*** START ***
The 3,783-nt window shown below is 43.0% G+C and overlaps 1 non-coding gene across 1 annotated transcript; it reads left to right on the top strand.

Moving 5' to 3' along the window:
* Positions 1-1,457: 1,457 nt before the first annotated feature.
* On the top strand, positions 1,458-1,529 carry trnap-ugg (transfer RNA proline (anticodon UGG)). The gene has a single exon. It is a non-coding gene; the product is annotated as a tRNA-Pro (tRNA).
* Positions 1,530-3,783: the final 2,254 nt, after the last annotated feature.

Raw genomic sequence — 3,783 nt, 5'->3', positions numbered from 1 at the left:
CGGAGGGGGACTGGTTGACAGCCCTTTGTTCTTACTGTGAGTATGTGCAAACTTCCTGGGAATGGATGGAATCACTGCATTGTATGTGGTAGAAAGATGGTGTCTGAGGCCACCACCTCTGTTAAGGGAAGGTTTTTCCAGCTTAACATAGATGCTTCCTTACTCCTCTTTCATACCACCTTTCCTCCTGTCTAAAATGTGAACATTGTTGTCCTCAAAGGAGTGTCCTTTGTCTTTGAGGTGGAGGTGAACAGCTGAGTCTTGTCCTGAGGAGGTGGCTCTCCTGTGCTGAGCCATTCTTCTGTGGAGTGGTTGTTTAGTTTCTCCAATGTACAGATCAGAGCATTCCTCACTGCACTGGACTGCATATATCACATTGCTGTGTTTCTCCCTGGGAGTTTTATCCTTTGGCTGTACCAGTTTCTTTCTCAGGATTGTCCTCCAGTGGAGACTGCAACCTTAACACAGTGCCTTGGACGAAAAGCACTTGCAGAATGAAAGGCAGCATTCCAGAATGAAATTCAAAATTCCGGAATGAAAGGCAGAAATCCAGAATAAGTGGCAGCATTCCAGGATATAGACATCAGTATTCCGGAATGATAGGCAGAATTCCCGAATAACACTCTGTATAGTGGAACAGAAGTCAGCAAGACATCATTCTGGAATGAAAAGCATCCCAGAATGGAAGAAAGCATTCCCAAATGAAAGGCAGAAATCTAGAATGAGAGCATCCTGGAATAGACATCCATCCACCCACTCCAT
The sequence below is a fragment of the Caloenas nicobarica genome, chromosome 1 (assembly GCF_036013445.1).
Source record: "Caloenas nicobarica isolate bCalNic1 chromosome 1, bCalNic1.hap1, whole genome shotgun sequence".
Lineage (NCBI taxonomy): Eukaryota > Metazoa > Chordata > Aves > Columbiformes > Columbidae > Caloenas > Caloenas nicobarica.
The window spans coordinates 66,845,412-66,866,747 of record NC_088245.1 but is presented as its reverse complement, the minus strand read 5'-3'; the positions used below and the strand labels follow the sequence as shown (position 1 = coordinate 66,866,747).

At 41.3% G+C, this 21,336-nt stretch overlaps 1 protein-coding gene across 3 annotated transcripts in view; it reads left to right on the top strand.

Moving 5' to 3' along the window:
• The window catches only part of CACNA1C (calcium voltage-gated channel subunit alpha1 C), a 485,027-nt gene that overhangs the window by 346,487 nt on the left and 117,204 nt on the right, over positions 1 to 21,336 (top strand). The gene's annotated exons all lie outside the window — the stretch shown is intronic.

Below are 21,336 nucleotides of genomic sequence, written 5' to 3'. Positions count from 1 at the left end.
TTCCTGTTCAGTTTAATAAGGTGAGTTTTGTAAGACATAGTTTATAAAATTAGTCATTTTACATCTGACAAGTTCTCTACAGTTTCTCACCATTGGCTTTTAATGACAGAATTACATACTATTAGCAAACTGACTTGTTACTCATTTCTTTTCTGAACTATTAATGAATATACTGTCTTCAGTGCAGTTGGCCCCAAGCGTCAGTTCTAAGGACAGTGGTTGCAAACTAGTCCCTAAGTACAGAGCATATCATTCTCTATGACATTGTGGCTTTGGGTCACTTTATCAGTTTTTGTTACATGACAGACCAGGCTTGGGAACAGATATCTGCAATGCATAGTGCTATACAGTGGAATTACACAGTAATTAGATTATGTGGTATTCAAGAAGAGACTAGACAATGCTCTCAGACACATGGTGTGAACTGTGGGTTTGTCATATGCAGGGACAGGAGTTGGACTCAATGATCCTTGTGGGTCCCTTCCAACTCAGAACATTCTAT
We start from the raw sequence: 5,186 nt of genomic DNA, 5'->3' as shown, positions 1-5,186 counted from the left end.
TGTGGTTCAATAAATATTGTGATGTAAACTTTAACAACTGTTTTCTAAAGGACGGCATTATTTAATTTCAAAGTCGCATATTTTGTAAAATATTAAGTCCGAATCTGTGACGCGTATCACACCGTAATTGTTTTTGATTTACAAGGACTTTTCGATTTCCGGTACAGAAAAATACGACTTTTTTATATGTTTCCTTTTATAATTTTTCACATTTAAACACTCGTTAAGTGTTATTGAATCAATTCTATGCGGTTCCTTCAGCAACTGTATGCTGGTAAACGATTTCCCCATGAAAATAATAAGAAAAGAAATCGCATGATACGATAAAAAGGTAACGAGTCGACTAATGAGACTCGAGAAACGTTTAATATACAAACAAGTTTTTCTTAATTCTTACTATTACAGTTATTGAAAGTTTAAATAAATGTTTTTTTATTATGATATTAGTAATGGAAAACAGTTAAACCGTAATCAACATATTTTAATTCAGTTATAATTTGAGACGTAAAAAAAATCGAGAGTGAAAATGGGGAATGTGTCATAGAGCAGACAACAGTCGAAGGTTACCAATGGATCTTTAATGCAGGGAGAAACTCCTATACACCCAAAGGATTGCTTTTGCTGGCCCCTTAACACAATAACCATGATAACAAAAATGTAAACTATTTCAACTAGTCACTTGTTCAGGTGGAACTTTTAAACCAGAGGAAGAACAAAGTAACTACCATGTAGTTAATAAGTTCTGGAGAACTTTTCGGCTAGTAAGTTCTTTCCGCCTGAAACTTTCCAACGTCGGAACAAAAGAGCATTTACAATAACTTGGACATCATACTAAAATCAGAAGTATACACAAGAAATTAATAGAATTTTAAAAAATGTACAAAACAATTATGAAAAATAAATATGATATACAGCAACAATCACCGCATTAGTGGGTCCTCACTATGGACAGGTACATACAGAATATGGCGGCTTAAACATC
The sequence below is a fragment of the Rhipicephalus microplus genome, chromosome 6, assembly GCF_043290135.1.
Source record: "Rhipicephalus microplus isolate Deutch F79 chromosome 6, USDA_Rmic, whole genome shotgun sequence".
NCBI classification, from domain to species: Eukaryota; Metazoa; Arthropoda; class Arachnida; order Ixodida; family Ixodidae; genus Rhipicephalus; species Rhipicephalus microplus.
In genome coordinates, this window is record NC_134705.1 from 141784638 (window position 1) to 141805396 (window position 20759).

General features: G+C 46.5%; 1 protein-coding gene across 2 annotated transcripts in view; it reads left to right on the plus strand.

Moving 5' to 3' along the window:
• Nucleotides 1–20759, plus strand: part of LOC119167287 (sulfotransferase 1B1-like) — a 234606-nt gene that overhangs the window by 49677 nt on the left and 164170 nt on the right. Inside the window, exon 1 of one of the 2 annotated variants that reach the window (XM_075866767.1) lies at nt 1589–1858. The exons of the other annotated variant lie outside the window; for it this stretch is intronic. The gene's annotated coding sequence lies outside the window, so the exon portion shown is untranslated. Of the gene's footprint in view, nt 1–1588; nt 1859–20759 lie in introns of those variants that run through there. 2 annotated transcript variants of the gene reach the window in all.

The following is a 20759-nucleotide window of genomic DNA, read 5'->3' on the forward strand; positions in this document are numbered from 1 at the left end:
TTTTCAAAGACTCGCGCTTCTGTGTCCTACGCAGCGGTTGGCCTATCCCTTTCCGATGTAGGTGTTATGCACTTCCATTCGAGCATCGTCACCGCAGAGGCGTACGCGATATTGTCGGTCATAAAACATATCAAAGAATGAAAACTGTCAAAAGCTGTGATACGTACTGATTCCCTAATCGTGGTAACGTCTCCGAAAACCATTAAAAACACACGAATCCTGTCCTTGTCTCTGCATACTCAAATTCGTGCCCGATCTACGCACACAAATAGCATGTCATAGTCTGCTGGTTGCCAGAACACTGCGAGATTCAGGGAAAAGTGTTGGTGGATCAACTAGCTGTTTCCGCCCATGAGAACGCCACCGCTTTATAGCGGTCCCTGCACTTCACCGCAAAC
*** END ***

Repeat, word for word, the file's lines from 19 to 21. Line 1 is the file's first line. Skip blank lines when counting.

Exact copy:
The sequence below is a fragment of the Rhipicephalus microplus genome, chromosome 6, assembly GCF_043290135.1.
Source record: "Rhipicephalus microplus isolate Deutch F79 chromosome 6, USDA_Rmic, whole genome shotgun sequence".
NCBI classification, from domain to species: Eukaryota; Metazoa; Arthropoda; class Arachnida; order Ixodida; family Ixodidae; genus Rhipicephalus; species Rhipicephalus microplus.